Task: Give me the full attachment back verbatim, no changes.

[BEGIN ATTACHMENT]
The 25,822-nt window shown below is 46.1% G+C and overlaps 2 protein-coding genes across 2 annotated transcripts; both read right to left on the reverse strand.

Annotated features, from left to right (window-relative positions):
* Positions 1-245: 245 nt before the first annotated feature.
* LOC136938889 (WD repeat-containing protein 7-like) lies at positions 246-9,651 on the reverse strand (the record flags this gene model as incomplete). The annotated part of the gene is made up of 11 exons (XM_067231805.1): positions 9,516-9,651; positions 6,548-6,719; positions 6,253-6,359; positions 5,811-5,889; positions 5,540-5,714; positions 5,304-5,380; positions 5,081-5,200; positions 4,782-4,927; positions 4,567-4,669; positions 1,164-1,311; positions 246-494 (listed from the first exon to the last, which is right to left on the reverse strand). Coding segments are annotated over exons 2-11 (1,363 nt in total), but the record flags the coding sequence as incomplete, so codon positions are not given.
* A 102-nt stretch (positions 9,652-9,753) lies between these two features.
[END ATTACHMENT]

The 25,822-nt window shown below is 46.1% G+C and overlaps 2 protein-coding genes across 2 annotated transcripts; both read right to left on the reverse strand.

Annotated features, from left to right (window-relative positions):
* Positions 1-245: 245 nt before the first annotated feature.
* LOC136938889 (WD repeat-containing protein 7-like) lies at positions 246-9,651 on the reverse strand (the record flags this gene model as incomplete). The annotated part of the gene is made up of 11 exons (XM_067231805.1): positions 9,516-9,651; positions 6,548-6,719; positions 6,253-6,359; positions 5,811-5,889; positions 5,540-5,714; positions 5,304-5,380; positions 5,081-5,200; positions 4,782-4,927; positions 4,567-4,669; positions 1,164-1,311; positions 246-494 (listed from the first exon to the last, which is right to left on the reverse strand). Coding segments are annotated over exons 2-11 (1,363 nt in total), but the record flags the coding sequence as incomplete, so codon positions are not given.
* A 102-nt stretch (positions 9,652-9,753) lies between these two features.